Payday Lending in the New Financial Reform Law
You can read a big picture overview of what the bill accomplishes in this previous post, find more details about the great new mortgage reforms here, and read info about the unfortunate and unfair car dealer exemption here.
Next up: payday loans. These are nasty, short-term loans designed to trap borrowers in a long-term cycle of debt. They have traditionally been regulated at the state level. Fifteen states plus DC currently outlaw them, but other states haven’t taken enough action to protect their citizens from these usurious debt traps. (A special shout out to Illinois and Wisconsin, which recently passed new legislation limiting payday lending in their states.)
Now, the CFPB will have jurisdiction over payday lenders – hooray! Payday lenders are “nonbank” lenders, so the CFPB will be able to write and enforce regulations over all of them, no matter what size. It will be the first federal regulator able to tackle these ultra-predatory lenders. Many consumer groups, such as Consumer Union and the National Consumer Law Center (pdf), are calling upon the Bureau to make regulating payday lending a top priority.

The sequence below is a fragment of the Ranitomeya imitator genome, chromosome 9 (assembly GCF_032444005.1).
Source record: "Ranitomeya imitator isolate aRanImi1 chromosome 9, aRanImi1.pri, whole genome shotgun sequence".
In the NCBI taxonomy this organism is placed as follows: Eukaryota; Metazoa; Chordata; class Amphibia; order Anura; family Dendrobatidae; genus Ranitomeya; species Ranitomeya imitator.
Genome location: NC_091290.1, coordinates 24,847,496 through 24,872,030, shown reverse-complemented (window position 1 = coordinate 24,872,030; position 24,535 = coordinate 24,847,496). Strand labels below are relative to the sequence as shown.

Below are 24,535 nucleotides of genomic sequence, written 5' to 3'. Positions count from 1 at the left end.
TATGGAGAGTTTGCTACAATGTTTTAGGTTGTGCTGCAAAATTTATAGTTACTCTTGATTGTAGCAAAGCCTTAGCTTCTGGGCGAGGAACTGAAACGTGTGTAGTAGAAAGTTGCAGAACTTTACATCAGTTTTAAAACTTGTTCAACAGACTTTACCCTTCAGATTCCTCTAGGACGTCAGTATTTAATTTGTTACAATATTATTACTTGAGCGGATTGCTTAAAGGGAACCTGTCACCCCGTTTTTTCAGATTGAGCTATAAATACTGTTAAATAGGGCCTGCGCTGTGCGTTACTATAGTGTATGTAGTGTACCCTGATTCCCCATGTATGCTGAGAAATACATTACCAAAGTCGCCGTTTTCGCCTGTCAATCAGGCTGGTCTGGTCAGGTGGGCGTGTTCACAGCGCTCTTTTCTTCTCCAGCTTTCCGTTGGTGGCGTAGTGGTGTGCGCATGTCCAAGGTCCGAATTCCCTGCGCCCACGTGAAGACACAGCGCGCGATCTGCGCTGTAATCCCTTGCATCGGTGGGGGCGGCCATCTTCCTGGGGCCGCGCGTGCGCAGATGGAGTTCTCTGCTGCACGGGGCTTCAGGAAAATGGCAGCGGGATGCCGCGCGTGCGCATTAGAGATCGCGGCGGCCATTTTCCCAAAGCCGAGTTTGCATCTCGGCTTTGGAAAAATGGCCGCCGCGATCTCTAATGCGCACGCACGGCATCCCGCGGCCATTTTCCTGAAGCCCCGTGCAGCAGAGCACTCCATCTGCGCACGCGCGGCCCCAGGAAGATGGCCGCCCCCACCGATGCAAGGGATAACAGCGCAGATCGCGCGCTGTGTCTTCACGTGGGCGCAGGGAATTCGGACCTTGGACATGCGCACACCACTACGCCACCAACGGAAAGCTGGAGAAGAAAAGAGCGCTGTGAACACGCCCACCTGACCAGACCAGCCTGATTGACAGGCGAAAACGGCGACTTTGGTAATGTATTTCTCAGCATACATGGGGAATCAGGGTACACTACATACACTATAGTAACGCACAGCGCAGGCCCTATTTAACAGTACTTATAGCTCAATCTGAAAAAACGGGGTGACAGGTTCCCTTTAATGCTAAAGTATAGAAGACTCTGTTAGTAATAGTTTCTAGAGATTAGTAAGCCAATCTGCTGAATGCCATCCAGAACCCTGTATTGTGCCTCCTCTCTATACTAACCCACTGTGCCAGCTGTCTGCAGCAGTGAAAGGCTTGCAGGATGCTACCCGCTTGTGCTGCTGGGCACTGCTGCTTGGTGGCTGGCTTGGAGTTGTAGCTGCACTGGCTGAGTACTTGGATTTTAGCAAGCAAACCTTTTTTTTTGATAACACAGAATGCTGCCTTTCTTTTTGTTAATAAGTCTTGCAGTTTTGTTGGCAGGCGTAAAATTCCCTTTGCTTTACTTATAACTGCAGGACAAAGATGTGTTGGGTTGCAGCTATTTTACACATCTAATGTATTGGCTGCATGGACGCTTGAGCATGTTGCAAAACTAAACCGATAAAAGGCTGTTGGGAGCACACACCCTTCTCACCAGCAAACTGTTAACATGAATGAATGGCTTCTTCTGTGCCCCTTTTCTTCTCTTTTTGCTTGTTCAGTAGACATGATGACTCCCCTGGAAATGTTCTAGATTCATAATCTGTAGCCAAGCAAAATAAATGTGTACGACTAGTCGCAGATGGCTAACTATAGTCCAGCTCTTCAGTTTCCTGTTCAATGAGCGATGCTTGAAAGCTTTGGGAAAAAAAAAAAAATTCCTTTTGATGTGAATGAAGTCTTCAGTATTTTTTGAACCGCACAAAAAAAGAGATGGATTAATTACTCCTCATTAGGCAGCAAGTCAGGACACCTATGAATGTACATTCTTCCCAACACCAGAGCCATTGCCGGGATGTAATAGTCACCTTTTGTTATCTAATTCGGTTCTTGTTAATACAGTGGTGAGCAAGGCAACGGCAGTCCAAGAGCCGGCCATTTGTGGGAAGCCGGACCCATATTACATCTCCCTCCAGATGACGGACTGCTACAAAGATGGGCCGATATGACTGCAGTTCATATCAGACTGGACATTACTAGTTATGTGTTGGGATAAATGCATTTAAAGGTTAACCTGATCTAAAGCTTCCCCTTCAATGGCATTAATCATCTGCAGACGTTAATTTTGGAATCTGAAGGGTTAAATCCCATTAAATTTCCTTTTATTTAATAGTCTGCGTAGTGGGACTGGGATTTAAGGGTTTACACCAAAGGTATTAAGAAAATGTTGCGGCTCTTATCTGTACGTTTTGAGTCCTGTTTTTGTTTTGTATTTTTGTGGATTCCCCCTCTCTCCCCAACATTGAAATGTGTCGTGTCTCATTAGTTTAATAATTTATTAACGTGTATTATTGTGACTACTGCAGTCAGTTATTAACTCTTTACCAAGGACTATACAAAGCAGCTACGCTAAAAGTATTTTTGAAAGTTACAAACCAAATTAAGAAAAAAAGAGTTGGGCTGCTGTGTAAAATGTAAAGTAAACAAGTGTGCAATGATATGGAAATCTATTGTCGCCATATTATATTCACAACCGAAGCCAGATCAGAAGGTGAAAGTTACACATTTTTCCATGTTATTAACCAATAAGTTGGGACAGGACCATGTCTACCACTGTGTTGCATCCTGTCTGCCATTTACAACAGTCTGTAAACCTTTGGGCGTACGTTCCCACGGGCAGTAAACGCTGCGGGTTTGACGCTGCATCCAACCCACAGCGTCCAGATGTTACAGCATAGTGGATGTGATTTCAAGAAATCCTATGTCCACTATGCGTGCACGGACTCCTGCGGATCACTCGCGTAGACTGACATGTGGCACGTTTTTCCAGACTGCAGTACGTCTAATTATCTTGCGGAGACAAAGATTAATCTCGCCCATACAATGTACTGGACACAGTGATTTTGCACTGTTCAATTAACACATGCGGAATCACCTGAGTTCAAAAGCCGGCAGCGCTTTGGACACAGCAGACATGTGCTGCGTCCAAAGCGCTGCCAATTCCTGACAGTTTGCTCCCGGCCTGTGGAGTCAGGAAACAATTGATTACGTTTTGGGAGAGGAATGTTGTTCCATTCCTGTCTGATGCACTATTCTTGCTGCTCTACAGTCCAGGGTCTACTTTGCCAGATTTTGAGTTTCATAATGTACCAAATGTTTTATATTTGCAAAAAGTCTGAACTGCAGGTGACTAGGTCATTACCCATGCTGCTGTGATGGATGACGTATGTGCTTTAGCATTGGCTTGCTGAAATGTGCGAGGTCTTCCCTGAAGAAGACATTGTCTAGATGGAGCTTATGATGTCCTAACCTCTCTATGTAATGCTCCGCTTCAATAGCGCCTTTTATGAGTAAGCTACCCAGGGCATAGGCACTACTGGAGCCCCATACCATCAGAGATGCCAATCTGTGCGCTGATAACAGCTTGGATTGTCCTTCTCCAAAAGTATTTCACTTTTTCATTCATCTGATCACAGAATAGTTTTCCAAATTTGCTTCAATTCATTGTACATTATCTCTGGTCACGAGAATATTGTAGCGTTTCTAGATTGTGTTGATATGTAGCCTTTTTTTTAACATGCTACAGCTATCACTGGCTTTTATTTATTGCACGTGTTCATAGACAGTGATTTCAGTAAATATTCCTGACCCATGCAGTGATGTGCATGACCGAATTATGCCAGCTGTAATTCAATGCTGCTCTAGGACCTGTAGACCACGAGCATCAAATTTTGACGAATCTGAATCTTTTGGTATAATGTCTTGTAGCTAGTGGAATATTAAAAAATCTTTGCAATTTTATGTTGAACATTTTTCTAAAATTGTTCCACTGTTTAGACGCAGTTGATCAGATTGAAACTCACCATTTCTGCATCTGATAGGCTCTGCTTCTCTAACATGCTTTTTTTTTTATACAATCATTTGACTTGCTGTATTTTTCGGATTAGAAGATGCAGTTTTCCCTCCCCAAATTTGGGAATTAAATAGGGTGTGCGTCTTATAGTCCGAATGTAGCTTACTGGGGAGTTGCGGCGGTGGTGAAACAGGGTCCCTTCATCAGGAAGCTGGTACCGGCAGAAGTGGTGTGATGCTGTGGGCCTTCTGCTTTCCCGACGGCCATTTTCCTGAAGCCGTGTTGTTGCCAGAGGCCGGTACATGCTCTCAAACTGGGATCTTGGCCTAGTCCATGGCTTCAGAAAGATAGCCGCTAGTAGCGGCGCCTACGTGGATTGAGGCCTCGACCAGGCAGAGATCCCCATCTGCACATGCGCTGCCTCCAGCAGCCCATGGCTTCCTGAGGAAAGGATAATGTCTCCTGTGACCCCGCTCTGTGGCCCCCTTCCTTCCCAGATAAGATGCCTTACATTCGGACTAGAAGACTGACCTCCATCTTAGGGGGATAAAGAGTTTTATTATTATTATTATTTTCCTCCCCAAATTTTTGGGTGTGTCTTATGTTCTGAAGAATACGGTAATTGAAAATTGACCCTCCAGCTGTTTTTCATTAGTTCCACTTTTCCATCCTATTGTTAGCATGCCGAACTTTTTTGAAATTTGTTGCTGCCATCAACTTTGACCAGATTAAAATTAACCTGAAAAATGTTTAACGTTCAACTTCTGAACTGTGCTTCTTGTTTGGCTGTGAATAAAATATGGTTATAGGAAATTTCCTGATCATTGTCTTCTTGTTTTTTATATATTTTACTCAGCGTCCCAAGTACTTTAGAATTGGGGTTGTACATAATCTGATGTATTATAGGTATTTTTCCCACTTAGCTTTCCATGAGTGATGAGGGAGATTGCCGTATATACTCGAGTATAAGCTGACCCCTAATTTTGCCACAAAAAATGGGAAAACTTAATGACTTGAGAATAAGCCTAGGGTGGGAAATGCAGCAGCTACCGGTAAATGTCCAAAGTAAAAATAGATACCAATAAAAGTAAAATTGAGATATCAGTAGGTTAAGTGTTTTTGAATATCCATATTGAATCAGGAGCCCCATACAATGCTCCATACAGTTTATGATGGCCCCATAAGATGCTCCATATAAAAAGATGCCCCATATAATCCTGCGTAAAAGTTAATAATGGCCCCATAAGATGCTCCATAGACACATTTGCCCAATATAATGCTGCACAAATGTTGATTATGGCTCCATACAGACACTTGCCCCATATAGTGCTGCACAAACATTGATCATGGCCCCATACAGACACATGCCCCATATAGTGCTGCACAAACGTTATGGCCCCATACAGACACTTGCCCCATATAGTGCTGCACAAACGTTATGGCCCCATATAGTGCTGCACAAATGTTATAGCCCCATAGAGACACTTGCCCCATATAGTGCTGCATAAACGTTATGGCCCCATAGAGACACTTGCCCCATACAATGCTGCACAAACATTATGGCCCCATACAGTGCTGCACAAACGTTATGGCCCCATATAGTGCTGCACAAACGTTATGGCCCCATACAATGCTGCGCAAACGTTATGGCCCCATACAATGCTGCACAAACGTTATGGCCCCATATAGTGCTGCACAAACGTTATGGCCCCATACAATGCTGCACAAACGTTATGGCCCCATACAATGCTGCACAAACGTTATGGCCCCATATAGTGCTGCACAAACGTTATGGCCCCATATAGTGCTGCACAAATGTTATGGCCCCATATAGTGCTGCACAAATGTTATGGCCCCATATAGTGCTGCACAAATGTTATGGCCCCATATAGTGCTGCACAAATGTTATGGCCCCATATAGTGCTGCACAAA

While the CFPB won’t be able to impose usury caps, it will be able to ban certain forms of collateral – like a paycheck or access to bank account. Such a ban would effectively end payday lending. A ban on a car title as collateral could similarly end car title lending, another highly abusive type of loan.
The bad news on the payday lending front is that small payday lenders will have special access to the rule-writing process at the CFPB. Before proposed rules are made public, they will be able to read and possibly influence them, which can delay the process for months and potentially weaken the rules. It will be up to the regulators to resist pressure from payday lenders, even though they are given this special access. This is just one more reason why it is crucial that the Bureau have a strong director, committed to real consumer protection: it’s one more reason that President Obama should nominate Elizabeth Warren for this position.
Payday lenders’ special access came about as a result of the Snowe-Pryor amendment to the Senate bill, which you can read more about here.